Senate Expected to Give House Health Care Plan the Cold Shoulder

Senate Expected to Give House Health Care Plan the Cold Shoulder

Though House Republicans celebrated the bill - even carting in cases of beer after the vote - lawmakers and pundits on both sides of the aisle agreed that the Senate was unlikely to pass the bill as it was written. The Senate plans to draft its own healthcare legislation in the coming weeks.

Another target is Rep. Dave Brat of Virginia, a member of the House Freedom Caucus, the group of conservative Republicans whose objections to an earlier version of the bill helped scuttle a House vote scheduled for late March.

"That is an important issue to me because I don't think that low-income women should be denied their choice of health care providers, for family planning, cancer screenings, for well women care (but) it's not the only issue in this huge bill", she said.

President Donald Trump talks with House Speaker Paul Ryan of Wis., in the Rose Garden of the White House in Washington, May 4, 2017, after the House pushed through a health care bill. The American Hospital Association said the bill would destroy Medicaid, the state-federal health insurance program for the poor that expanded under the Affordable Care Act.

He also claimed that Obamacare "was a lie and it is dead".

Collins also said she'd like to see a bipartisan group in the Senate working on a bill, with Democrats acknowledging that the PPACA has problems and Republicans making sure coverage is not reduced.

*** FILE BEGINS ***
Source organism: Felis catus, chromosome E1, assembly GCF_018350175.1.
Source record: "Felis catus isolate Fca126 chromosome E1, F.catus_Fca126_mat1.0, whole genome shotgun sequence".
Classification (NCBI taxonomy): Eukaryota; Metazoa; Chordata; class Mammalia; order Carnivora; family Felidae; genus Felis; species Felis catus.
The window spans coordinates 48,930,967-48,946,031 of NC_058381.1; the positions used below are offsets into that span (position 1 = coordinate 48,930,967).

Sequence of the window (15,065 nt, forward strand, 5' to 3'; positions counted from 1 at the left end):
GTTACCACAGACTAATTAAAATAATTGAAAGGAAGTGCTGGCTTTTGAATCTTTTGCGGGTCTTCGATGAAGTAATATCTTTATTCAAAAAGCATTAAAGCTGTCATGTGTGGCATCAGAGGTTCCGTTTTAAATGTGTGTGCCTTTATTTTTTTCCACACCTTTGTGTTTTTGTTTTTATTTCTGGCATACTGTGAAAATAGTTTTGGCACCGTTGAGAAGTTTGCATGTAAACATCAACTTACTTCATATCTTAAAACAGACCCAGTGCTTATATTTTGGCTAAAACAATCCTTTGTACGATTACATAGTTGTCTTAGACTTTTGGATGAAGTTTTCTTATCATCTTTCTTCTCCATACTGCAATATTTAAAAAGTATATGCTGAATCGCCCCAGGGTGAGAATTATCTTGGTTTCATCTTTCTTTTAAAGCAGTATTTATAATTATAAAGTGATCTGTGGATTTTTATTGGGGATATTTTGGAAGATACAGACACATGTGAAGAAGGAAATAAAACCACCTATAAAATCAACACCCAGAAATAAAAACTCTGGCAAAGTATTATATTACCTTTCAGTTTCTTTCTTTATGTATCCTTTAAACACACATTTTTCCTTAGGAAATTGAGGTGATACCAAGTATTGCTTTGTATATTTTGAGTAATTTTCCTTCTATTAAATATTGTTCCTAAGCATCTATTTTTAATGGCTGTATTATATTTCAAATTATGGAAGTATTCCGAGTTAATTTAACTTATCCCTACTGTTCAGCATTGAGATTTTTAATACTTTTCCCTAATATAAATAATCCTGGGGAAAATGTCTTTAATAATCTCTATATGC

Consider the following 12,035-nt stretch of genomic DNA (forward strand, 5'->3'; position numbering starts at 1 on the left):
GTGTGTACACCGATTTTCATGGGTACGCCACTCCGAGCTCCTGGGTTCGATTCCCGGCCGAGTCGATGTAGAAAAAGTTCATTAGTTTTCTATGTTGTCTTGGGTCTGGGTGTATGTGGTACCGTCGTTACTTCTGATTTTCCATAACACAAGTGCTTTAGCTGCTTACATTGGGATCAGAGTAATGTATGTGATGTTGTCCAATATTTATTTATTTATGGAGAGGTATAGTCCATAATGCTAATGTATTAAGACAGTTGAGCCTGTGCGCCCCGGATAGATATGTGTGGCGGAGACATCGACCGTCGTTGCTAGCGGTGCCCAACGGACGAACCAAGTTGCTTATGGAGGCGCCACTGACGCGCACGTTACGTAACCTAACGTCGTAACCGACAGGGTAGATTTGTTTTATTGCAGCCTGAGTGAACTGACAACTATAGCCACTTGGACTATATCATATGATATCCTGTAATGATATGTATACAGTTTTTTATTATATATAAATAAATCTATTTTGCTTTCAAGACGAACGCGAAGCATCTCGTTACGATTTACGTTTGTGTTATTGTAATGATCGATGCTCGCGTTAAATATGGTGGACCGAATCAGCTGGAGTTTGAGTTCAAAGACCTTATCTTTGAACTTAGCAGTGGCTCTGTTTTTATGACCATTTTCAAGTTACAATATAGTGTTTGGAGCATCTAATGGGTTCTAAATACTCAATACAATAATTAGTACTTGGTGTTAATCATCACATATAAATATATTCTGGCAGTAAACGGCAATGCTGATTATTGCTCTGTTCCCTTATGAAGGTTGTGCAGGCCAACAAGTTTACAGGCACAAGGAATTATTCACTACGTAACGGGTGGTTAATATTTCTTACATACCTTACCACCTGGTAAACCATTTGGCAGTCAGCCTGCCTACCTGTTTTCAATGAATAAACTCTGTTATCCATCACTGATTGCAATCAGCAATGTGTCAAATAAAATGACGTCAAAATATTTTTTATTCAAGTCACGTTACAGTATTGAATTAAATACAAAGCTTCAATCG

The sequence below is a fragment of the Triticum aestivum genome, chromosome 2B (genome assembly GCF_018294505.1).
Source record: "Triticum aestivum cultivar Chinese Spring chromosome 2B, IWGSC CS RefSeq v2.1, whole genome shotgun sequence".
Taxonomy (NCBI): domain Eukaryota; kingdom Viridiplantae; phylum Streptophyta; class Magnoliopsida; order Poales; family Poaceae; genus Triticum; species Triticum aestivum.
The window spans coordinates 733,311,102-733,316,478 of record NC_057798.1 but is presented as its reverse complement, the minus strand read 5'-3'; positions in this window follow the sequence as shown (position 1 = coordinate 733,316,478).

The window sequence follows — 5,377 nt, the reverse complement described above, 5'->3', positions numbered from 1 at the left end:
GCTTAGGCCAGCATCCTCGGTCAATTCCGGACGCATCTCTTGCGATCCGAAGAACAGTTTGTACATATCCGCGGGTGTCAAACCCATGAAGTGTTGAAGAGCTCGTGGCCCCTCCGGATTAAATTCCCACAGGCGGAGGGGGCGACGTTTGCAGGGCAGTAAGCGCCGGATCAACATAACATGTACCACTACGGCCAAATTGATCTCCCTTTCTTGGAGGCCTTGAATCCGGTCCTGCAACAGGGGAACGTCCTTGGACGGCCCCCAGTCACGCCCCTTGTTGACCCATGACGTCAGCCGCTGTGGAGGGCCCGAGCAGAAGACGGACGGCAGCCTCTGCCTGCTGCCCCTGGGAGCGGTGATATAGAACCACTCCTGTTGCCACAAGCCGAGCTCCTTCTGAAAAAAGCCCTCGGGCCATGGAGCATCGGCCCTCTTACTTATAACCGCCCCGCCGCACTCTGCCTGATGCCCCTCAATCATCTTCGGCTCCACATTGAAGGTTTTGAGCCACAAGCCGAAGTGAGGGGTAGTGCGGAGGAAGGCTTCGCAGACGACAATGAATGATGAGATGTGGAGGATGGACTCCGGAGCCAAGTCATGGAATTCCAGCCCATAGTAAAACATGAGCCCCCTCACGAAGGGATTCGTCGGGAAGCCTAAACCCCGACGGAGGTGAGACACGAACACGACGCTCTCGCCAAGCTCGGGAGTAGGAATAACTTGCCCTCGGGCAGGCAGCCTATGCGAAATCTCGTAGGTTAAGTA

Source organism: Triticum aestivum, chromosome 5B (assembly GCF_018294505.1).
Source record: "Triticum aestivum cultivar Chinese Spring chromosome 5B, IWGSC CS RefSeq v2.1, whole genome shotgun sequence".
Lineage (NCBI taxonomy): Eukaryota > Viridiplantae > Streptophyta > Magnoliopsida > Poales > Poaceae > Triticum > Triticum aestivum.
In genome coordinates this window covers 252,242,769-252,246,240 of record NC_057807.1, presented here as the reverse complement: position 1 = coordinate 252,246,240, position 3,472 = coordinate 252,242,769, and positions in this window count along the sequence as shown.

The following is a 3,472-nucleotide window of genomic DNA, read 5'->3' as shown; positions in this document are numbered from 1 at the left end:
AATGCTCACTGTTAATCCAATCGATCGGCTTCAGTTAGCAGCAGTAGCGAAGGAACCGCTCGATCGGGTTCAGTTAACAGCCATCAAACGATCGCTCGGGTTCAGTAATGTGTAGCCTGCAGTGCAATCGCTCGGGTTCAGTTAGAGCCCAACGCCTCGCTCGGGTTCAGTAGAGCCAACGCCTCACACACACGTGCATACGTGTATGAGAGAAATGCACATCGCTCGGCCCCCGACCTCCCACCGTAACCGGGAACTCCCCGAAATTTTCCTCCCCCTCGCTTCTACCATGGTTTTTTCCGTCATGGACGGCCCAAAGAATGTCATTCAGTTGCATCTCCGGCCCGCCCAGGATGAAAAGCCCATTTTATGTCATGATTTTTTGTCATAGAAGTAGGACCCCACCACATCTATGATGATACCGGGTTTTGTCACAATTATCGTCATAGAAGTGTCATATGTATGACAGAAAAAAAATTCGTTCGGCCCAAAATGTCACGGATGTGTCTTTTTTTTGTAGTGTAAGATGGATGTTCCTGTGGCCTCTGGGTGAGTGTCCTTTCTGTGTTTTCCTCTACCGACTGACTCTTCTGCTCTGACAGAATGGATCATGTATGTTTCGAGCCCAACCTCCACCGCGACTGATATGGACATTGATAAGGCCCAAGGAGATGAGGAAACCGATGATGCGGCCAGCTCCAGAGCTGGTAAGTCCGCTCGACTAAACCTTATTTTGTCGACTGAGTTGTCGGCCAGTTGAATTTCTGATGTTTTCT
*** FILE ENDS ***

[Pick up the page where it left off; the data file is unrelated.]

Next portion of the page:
Dems look to curb Trump's nuclear strike powers MORE (D-Mass.) says that it is "impossible" for House and Senate Republicans to agree on a plan to repeal and replace ObamaCare. It would dilute consumer-friendly insurance coverage requirements, like prohibiting higher premiums for customers with pre-existing medical conditions.

Health and Human Services Secretary Tom Price on Sunday defended cutting almost a trillion dollars from Medicaid in the GOP-backed health-care plan as being necessary to fix a "fundamentally flawed" system - and give people the coverage they need.

Trump said Sunday on his Twitter account, just days after the House narrowly voted to repeal the seven-year-old health law popularly known as Obamacare.

As of now, because the GOP pushed to vote before a new CBO score was released, it is unclear how much the new health care legislation would cost or how many people might lose their coverage. "The Senate will complete the job".

"It's up to the Senate to make improvements if they're to be made", he said.

Collins and Ryan appeared on ABC's "This Week", Price was on NBC's "Meet the Press" and on CNN's "State of the Union" with Kasich, while Mulvaney was interviewed on CBS' "Face the Nation".

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